Disclaimer: Most of the above is my personal opinion from just living and listening over the 73 years I have been kicking dirt clods and smelling the ragweed on this planet. I didn’t cite any references in this diatribe, but you can verify any of the above assertions with your own research. I implore you to use scholar.google.com rather than Facebook, Fox News, or any of the other fake news and corporate propaganda mouthpieces. Yes, we’re progressive, maybe even what you may derisively call Lib-er-al, but we’re not going to ask you to give up your guns. We aren’t coming for them, and your new government certainly isn’t either. But, they may be coming for you. Be careful what you say, don’t wear any funny hats, and use lots of sun screen.

Road Trip 2016

When we set out on Expedition 2016 in March, we thought that the planned 4-month, 5000km bicycle adventure would be the ultimate trip for 2016, after which we would settle down and be “normal” retirees, puttering around the house, painting woodwork and shoveling out 50 years of hoarding journals, books, and hobby news.

Well, the grand expedition turned out to be only two months, most of it in a rental car rather than on the bicycle, (600km of cycling taxed our limitations).  We did see most of the planned sites in the U.S., plus a few more, the result of turning west at the Delaware Water Gap instead of continuing into New England and Eastern Canada.  We’ll save those for next year, with a different venue.

So, after arriving home in mid-May, we quickly planned more trips: a camping trip to the beach with cycling; participation in the 30th anniversary NorthWest Tandem Rally in  Klamath Falls, OR, and contemplating signing up again for a Pedal Across Wisconsin bicycle tour, this time of Door County.  We had made a down payment in 2014 for their North Woods tour, but had to cancel because of a training issue that turned out to be cardiac artery disease.  But, after thinking it over, we did something different: we are seasoned self-supported tourists and had, in 2015, gone on a successful car-bike tour of selected trails, which seems to be the preferred mode of touring for us elderly folks.  We also wanted to encourage non-local grandchildren to visit us for a change, so we hatched the plan for Road Trip 2016.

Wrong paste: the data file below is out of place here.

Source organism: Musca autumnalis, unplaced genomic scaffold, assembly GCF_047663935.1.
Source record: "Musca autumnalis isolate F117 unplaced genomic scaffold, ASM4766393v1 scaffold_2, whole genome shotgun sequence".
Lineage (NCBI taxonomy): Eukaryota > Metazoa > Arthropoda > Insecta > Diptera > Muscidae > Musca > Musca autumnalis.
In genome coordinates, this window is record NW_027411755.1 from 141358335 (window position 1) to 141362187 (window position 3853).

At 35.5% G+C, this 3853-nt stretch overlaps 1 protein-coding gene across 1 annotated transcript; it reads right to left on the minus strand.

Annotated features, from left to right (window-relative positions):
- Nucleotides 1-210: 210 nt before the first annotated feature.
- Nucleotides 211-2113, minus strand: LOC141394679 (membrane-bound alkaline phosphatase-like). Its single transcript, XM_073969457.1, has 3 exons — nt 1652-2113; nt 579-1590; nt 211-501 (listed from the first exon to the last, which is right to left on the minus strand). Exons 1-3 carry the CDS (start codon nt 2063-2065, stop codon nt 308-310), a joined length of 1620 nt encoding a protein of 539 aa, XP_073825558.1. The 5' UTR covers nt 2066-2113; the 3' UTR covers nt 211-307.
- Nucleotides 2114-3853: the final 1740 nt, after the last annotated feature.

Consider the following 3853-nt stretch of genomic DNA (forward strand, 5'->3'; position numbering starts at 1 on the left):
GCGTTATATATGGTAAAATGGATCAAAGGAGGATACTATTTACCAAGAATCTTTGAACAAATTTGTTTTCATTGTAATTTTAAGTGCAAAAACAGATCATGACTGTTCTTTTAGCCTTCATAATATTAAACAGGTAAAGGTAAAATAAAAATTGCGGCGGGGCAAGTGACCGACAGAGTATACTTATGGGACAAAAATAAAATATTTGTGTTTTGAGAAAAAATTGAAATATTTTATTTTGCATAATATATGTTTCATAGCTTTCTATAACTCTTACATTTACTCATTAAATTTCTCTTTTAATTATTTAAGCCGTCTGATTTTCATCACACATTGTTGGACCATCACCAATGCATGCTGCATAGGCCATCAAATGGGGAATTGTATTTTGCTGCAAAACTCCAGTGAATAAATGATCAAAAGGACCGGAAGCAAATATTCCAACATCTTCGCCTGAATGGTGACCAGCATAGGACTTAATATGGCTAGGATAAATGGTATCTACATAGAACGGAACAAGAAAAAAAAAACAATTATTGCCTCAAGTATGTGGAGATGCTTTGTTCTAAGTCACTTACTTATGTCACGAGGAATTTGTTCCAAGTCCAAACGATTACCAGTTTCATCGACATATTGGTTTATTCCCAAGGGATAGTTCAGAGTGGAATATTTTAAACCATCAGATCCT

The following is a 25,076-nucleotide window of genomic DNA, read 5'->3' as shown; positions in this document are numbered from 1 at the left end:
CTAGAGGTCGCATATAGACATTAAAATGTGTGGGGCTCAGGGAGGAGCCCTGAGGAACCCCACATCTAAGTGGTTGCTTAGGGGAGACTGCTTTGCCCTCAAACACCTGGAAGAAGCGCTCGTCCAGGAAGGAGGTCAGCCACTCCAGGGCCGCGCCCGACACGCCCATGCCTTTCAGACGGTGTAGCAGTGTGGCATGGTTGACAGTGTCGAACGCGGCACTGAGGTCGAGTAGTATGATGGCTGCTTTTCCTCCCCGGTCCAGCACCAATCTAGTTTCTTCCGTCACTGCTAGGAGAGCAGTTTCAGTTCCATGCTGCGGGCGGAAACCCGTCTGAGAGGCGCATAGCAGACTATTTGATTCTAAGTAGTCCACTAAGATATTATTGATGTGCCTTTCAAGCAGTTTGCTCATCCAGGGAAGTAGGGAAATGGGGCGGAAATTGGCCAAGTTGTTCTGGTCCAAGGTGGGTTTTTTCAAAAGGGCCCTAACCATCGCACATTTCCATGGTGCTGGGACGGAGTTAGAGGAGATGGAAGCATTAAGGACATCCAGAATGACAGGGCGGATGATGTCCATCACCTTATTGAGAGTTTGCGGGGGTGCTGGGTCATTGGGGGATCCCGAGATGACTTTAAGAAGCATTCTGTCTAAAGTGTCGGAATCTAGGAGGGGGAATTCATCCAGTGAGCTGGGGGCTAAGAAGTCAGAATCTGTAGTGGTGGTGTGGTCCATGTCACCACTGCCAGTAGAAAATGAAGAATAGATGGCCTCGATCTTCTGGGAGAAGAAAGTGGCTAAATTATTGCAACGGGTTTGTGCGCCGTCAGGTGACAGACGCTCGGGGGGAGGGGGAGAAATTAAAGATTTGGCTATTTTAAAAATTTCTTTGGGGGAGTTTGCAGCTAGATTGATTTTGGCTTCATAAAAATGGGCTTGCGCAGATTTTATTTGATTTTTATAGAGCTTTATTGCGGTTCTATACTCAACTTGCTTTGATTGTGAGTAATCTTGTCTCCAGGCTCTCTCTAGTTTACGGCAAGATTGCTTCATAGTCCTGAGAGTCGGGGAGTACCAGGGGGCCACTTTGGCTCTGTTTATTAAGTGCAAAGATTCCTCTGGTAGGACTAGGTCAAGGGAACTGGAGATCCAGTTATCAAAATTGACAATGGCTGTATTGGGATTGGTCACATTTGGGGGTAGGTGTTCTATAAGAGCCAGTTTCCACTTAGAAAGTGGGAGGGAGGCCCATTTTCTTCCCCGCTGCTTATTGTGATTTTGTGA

Fuel stop at a one-pump farm co-op in Rudyard, Montana, on the way home.
Fuel stop at a one-pump farm co-op in Rudyard, Montana, on the way home.

First, we made reservations at an available resort 80 km south of Sturgeon Bay, the gateway to Door County, for a week before the PAWs commercial tour (so as to not be inundated on the road with their clients and competing for attractions with 50-75 other riders).  We then convinced our grandson in Madison, Wisconsin that he needed to visit the west coast,  The plan was that he would fly out to Seattle, spend a week or so, then we would drive back to Wisconsin, stopping at tourist attractions along the way.

2016-08-19-16-50-46The plan got underway, with a trip to the Pacific Ocean beach, near where we had camped earlier, so we were familiar with the territory and things to do and see; a visit with his cousins in Olympia, and culminating with a tour of Seattle Center and the iconic Space Needle.  Then, off across the country, oblivious to the fact that we hadn’t done a major road trip with teenagers for over 35 years.

cjroadtrip2016The first few days went well, with stops at Multnomah Falls, a natural ice cave and the Craters of the Moon volcanic monument in Idaho, the Museum of the Rockies (Dinosaurs!) in Bozeman, and Custer Battlefield.  We stayed mostly at motels with indoor pools, giving the young man a few hours to work off the ennui generated from being trapped in the cramped back seat while endless bleakness crawled by and cellular data waxed and waned and then disappeared altogether in the desolation that is northeastern Wyoming.  About then, his computer crashed, a broken display cable.  The adventure became akin to traveling to the space station in a cramped Soyuz capsule following launch in a less-efficient orbital transfer path.  He curled up in the small space and we didn’t hear much the rest of the trip.

2016-08-27-16-27-21A stop at Crazy Horse Monument was of interest–a massive sculpture started in his grandparents’ childhood and which will likely not be finished before he is a very old man.  Mount Rushmore, with four presidents squeezed into a smaller mountaintop, was less impressive, even after dragging his grandparents up the hundreds of stairs to the viewpoint below the faces.

Corn Palace, Mitchell, SD: 2016 theme: Rock & Roll Hall of Fame
Corn Palace, Mitchell, SD: 2016 theme: Rock & Roll Hall of Fame